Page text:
- Ophthalmic Surgery, Lasers and Imaging
- July/August 2012 - Volume 43 · Issue 4: 270-274
BACKGROUND AND OBJECTIVE:
Diabetic blindness occurs most often among working-age people. Panretinal photocoagulation (PRP) can prevent this outcome. Administrative data examined changes in PRP incidence rates.
PATIENTS AND METHODS:
Anonymous data from the “claims submitted” files of an insurer with nationwide representation was used. This health insurance was a job benefit, and the sample included 6,085,750 U.S. employees and their dependents. Those who received PRP for diabetic retinopathy were compared to all others with diabetes mellitus. Although some enrollees had more than one PRP procedure, each procedure was considered a unique event. The rate change was evaluated by chi-square tests with post hoc tests for pair-wise comparisons.
A total of 14,856 PRP procedures were performed. An incidence rate reduction from 0.95% to 0.67% (chi-square = 243.6818, P < .0001) was found within the study interval.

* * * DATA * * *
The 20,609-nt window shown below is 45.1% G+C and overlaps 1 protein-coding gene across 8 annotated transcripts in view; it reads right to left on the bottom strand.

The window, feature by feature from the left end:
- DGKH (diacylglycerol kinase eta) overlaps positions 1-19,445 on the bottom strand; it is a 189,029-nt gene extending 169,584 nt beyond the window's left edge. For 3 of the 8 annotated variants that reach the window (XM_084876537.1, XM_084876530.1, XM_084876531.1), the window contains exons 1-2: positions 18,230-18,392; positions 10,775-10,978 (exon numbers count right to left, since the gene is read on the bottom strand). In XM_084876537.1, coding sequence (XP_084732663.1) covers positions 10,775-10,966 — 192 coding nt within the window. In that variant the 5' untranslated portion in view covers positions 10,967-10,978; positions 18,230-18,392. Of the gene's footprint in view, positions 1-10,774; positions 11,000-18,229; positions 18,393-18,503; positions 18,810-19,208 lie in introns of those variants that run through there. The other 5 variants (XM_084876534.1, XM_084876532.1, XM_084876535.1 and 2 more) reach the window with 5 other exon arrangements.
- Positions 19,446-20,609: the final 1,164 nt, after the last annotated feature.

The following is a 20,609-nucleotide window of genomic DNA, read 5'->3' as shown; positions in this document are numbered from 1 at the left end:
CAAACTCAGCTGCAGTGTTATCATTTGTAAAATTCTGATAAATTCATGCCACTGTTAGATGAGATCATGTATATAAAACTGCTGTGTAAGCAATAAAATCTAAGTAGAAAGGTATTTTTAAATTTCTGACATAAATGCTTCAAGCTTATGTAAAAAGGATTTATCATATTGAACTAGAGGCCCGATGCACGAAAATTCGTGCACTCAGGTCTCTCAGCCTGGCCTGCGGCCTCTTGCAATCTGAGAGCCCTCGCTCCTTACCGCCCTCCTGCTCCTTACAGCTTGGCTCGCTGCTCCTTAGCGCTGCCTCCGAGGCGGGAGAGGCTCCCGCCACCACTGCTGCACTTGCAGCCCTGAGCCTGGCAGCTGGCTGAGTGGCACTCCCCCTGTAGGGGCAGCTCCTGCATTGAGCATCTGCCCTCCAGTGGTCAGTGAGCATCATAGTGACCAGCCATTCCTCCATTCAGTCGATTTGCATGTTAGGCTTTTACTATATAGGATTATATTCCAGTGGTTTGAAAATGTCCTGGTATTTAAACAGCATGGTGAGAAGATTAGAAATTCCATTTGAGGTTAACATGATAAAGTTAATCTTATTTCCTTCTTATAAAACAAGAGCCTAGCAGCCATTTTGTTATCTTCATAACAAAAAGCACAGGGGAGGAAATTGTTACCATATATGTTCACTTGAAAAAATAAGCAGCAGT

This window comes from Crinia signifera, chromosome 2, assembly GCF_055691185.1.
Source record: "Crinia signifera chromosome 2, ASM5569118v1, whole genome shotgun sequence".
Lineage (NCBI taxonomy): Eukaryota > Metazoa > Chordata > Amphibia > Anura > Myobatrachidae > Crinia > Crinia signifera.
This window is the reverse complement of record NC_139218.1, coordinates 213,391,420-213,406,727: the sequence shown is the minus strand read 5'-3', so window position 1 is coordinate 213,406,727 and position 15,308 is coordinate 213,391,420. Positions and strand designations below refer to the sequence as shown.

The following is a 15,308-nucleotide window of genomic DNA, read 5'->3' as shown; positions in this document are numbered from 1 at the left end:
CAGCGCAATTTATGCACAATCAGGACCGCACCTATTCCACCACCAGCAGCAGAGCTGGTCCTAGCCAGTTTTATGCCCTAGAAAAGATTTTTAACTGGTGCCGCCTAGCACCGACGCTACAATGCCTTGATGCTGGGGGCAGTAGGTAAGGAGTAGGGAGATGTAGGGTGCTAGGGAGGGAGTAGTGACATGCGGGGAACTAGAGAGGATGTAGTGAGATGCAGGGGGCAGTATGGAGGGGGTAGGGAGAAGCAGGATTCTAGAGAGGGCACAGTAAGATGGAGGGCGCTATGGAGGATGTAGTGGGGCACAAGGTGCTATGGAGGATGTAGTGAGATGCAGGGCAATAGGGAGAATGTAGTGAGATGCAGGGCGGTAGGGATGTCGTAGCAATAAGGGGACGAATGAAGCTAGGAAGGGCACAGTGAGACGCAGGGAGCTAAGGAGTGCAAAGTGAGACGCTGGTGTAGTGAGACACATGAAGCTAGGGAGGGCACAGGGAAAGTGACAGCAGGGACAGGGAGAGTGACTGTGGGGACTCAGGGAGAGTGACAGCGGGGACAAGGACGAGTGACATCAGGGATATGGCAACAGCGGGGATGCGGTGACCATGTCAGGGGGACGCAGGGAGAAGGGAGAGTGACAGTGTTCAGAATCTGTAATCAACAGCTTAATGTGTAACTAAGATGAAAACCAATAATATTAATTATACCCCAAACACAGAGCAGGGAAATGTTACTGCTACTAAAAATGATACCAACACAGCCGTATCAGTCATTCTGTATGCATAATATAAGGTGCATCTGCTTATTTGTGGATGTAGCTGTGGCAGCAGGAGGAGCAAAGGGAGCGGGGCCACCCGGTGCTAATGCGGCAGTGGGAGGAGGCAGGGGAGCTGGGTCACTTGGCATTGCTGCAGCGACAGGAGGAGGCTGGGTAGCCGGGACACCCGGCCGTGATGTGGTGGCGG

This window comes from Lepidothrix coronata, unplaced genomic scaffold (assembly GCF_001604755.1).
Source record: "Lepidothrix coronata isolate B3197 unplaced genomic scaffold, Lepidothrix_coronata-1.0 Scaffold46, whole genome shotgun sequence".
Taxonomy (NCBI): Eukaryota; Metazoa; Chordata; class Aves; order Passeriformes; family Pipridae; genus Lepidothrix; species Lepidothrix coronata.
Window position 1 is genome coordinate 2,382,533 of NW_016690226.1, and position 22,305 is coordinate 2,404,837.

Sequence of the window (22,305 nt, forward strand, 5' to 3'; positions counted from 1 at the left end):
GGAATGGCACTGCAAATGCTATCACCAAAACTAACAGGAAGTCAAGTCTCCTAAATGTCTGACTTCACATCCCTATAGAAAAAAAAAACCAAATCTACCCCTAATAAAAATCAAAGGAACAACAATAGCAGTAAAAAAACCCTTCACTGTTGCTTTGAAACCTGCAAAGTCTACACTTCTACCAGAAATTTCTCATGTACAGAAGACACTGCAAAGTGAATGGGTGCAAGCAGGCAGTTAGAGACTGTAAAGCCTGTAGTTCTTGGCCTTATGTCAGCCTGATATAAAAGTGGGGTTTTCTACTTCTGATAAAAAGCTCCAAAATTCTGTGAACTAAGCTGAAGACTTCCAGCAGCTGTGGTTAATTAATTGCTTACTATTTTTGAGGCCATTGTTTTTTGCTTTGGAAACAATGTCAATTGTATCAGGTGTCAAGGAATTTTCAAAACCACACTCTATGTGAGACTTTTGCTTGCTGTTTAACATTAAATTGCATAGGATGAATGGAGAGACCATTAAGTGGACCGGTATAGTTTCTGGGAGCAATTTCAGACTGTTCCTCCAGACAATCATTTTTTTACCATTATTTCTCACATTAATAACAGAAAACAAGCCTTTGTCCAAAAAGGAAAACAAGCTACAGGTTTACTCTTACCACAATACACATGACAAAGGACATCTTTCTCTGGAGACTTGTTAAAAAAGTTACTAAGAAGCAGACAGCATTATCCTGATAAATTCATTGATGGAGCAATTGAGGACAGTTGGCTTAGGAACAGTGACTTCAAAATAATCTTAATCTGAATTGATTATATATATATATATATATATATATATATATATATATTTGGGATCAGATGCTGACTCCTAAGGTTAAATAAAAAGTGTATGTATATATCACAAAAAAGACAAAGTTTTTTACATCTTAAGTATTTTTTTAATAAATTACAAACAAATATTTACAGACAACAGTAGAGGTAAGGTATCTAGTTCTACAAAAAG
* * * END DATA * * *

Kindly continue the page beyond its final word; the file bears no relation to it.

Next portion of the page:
The incidence of PRP was reduced in this sample of U.S. workers and their dependents.
From the Department of Ophthalmology at the School of Medicine (SSF) and the Center for Outcomes Research (SSF, JC, TEB), Saint Louis University, St. Louis, Missouri.
Supported by Saint Louis University internal faculty sources.
The authors have no financial or proprietary interest in the materials presented herein.
Address correspondence to Stephen S. Feman, MD, MPH, Saint Louis University Eye Institute, 1755 South Grand Boulevard, St. Louis, MO 63104. E-mail: Femanss@slu.edu
Received: February 03, 2012
Accepted: March 18, 2012